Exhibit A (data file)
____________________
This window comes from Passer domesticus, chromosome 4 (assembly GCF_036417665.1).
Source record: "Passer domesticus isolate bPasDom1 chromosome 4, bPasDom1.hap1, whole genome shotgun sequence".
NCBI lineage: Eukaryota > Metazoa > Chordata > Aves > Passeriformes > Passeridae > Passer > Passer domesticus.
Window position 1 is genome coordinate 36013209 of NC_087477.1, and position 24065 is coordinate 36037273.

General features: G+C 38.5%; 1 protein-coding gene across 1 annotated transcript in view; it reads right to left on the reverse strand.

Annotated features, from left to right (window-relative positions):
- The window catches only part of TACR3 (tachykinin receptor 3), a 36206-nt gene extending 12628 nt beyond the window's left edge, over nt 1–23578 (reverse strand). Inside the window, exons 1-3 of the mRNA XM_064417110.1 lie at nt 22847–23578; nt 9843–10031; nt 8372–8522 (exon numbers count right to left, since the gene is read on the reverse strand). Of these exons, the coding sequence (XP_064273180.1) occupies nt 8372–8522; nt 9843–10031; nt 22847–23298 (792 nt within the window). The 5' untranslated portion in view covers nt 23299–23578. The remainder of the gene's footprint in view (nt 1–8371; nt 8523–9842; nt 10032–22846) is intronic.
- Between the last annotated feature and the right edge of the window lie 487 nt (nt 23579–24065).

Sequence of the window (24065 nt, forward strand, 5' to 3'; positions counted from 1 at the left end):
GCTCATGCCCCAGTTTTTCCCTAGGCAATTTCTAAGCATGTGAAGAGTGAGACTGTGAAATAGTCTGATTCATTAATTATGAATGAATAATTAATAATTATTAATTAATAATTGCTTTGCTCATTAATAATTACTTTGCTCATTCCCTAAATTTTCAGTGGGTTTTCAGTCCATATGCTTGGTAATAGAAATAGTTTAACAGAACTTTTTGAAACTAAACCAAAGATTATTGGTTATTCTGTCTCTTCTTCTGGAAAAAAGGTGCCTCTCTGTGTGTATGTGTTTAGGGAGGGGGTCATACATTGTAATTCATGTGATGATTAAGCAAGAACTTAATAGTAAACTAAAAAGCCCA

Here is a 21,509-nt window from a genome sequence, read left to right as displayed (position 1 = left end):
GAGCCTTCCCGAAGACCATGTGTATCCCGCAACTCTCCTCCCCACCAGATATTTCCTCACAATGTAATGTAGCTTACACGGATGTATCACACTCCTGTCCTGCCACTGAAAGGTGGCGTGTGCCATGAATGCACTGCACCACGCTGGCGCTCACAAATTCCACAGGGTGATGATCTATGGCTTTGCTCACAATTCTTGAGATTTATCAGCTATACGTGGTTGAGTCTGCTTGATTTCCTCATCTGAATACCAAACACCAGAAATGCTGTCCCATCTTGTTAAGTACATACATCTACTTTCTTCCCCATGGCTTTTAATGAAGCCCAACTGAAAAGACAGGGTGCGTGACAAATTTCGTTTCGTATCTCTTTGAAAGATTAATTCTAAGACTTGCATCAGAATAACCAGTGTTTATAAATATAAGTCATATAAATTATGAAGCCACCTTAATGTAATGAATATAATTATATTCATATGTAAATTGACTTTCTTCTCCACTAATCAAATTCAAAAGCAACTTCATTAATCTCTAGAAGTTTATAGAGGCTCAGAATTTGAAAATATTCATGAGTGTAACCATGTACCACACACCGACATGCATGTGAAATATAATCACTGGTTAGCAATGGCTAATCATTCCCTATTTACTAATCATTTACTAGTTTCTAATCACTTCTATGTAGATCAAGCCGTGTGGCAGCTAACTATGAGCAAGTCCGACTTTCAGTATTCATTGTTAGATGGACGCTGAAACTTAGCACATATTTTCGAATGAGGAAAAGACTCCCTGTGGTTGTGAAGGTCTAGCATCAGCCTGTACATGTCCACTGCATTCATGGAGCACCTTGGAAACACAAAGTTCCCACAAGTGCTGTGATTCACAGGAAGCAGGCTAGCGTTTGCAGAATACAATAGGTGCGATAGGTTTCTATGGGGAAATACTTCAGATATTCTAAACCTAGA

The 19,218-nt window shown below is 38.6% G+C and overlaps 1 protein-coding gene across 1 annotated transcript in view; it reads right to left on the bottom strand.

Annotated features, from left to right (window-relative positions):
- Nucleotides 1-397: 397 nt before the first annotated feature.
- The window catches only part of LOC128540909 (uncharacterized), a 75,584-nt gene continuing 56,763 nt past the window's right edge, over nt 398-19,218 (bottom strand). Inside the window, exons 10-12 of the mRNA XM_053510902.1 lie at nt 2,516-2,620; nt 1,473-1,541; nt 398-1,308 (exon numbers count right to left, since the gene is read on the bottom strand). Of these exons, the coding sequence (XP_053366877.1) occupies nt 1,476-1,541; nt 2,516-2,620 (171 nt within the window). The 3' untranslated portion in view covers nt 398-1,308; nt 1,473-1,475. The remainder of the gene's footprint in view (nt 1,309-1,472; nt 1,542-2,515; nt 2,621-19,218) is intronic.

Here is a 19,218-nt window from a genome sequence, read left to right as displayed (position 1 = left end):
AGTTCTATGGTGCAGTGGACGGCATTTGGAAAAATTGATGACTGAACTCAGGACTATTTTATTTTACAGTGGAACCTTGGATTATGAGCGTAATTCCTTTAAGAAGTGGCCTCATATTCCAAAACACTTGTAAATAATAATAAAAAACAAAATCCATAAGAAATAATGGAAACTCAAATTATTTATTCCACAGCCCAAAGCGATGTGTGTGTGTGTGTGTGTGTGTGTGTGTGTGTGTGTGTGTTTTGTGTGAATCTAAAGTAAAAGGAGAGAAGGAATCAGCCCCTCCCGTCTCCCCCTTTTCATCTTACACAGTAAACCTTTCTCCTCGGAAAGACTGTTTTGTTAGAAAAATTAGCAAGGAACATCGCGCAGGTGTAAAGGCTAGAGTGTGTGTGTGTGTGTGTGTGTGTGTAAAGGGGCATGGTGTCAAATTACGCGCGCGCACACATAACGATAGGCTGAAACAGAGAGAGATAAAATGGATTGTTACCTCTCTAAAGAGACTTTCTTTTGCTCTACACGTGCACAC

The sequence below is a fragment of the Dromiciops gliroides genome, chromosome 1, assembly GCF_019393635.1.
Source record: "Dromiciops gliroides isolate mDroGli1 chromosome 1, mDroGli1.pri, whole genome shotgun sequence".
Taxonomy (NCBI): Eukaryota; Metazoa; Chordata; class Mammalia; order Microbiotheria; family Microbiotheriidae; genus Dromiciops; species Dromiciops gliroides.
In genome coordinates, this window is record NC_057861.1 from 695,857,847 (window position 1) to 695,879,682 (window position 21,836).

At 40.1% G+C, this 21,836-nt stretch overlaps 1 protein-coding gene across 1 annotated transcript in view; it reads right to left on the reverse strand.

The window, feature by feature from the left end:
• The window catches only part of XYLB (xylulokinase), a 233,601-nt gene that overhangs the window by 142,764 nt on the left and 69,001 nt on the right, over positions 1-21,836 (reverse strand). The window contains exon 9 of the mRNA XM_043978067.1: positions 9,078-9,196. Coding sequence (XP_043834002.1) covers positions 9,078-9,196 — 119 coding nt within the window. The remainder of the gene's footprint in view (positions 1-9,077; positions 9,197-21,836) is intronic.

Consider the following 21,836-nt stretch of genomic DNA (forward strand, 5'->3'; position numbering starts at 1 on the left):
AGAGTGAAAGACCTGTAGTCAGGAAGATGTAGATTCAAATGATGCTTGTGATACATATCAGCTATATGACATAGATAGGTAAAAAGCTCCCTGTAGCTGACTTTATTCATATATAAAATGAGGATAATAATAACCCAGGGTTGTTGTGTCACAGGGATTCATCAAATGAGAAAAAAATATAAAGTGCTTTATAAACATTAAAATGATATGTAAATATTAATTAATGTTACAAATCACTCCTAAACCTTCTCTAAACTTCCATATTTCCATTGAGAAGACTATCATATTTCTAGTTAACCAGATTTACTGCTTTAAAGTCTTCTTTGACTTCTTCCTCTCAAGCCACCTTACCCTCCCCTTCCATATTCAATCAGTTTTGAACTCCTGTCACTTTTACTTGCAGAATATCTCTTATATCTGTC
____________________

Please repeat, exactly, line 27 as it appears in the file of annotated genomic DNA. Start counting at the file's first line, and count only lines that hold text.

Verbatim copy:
AGAGTGAAAGACCTGTAGTCAGGAAGATGTAGATTCAAATGATGCTTGTGATACATATCAGCTATATGACATAGATAGGTAAAAAGCTCCCTGTAGCTGACTTTATTCATATATAAAATGAGGATAATAATAACCCAGGGTTGTTGTGTCACAGGGATTCATCAAATGAGAAAAAAATATAAAGTGCTTTATAAACATTAAAATGATATGTAAATATTAATTAATGTTACAAATCACTCCTAAACCTTCTCTAAACTTCCATATTTCCATTGAGAAGACTATCATATTTCTAGTTAACCAGATTTACTGCTTTAAAGTCTTCTTTGACTTCTTCCTCTCAAGCCACCTTACCCTCCCCTTCCATATTCAATCAGTTTTGAACTCCTGTCACTTTTACTTGCAGAATATCTCTTATATCTGTC